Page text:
Visits to the Confabulatorium is a beautiful, haunting book. It makes tangible the exchanges made in our most quiet moments of relationship—the unseen things we lend to and hold for another person. Soramimi captures moonlight in ziploc bags, and gives us the pleasure of opening them, one by one.—Jack Cheng, author of See You in the Cosmos
Inventive stories from a new talent to watch. Some of the shortest stories here have the most impact. This is a collection with a distinctive voice, and Soramimi Hanarejima is a writer to add to your list. An impressive effort.—Matthew Salesses, author of The Hundred-Year Flood
In this unique and charming debut, Hanarejima weaves vignettes of ‘another world, intermingled with our own’, where ideas come in standard sizes, and mental models are tangible… A visit to the confabulatorium is refreshing, rewarding – and recommended!—Tasneem Zehra Husain, author of Only The Longest Threads
The sugar rush of sweet compliments.
Traps set to capture the imagination.
The frantic search for errant curiosity.
Prescription glasses for lazy mind’s eye.
These things and more shape the lives of the characters inhabiting the fanciful stories in Visits to the Confabulatorium. With emotional honesty rendered in surreal circumstances, this collection invites readers into the quietly tangled terrain of interpersonal and intrapersonal relationships—a realm blending inner life with worldly consequences—where the reader can be simultaneously visitor and citizen.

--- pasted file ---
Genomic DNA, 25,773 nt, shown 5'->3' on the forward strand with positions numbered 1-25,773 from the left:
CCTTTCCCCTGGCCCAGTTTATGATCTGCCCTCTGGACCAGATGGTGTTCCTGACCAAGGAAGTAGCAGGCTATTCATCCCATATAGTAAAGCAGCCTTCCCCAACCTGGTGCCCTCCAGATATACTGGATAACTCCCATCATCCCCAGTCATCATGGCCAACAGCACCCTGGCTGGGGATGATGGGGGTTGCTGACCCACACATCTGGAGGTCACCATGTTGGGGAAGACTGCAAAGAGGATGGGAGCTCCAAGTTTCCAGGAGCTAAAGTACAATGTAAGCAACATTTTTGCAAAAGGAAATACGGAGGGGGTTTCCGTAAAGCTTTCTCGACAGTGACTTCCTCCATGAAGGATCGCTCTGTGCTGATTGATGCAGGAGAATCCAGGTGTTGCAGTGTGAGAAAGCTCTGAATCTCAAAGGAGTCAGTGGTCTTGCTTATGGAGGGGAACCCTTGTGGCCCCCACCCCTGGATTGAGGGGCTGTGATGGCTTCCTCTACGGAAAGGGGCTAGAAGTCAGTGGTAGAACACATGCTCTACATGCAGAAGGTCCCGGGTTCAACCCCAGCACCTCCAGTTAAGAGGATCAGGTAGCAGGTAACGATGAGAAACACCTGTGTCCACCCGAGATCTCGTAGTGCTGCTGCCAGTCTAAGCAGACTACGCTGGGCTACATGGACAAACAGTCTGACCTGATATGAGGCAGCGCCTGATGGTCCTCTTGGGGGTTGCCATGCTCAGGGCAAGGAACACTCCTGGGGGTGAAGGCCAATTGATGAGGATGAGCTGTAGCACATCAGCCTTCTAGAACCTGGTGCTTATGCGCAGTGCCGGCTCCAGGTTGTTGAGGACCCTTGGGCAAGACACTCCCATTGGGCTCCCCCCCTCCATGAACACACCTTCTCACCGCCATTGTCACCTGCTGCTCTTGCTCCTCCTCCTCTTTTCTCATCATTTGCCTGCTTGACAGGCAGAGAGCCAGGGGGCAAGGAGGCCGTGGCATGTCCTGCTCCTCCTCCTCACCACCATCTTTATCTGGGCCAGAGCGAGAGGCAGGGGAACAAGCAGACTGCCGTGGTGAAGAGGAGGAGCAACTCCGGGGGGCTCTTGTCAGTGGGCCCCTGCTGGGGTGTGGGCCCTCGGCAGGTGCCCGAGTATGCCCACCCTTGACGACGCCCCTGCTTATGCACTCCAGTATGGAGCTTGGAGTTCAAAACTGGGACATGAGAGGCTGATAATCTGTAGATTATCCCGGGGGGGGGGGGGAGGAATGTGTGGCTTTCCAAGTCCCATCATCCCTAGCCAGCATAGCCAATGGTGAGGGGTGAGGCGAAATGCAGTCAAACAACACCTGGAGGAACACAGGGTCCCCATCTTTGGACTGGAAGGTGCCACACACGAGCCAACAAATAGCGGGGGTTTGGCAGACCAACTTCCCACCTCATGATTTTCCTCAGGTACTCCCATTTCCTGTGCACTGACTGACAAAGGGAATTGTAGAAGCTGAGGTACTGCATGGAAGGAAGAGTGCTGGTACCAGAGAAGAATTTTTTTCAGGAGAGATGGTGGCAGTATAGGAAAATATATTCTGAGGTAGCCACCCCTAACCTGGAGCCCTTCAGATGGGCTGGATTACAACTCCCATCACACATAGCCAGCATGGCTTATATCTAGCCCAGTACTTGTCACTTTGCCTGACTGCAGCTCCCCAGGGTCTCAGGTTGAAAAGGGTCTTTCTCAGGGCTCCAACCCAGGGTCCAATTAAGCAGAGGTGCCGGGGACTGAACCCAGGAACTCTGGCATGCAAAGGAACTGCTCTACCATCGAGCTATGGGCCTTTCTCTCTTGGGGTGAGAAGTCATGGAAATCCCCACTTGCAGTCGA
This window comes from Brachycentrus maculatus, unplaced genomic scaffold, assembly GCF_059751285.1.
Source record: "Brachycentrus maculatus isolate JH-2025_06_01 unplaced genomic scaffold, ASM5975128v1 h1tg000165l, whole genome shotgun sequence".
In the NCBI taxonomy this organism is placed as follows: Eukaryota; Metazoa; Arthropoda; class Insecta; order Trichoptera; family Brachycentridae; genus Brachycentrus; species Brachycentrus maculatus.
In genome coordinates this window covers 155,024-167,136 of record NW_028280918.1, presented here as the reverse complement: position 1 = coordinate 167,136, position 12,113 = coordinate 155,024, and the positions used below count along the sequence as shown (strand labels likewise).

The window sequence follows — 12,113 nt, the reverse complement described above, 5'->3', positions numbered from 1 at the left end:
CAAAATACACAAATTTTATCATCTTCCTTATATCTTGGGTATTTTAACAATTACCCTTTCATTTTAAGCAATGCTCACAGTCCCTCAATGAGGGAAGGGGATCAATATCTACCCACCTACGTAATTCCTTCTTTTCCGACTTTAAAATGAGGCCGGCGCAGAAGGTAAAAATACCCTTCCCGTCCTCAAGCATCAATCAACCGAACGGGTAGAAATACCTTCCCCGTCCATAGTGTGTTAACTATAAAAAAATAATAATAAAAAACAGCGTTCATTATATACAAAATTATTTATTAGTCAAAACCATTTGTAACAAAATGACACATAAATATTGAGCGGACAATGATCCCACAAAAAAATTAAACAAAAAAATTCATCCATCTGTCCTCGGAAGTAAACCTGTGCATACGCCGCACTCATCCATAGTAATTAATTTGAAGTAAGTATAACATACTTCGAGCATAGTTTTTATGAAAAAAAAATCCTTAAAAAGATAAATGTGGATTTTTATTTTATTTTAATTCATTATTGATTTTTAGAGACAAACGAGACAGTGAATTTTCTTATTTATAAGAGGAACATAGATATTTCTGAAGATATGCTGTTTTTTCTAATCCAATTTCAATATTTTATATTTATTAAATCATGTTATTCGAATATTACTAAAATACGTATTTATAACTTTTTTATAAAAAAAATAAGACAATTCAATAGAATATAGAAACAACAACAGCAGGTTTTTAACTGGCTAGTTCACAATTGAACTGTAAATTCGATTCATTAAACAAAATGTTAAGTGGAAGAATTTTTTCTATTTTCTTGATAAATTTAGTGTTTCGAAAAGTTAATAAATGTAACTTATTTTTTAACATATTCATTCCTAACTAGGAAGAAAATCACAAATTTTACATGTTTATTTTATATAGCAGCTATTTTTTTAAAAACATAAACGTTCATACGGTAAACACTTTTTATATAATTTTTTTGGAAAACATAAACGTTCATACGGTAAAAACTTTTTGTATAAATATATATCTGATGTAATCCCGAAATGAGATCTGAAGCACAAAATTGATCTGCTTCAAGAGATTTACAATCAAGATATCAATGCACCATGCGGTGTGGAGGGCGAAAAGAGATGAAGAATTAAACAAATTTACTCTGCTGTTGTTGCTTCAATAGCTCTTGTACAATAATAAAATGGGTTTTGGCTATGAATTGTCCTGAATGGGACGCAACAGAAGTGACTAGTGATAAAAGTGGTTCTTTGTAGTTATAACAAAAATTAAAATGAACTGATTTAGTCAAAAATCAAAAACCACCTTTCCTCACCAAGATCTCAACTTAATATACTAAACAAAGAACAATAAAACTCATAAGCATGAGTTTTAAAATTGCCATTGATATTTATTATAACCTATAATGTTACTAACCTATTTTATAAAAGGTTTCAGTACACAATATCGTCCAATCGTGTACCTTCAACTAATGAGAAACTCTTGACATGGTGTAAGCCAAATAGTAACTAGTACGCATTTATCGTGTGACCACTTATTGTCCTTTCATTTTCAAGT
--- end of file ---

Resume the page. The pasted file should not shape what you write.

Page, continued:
From the absence of curiosity in “Mismanagement of Restlessness” to the diagnosis of “lazy mind’s eye” in “Anisotropy,” the reality-unreality that exists in each story captures you, turns you around and then sets you down again, in the same place but different somehow. The stories in Visits to the Confabulatorium linger long after the last line is read, teasing you to return and travel along those lines again.—Nancy Christie, author of Traveling Left of Center and Other Stories
Soramimi Hanarejima’s Visits to the Confabulatorium is undeniably humorous and philosophical and exuberantly contemplative.—Eleanor Levine, author of Waitress at the Red Moon Pizzeria
Thanks to the author’s language of sublime depth and beauty, a set of everyday stories takes place in the elusive realm of imagination – confabulatorium, where readers are gently invited to, so they could also face themselves – as seen in other people.—Marcin Dolecki, author of Philosopher’s Crystal: The Treacherous Terrain of Tassatarius.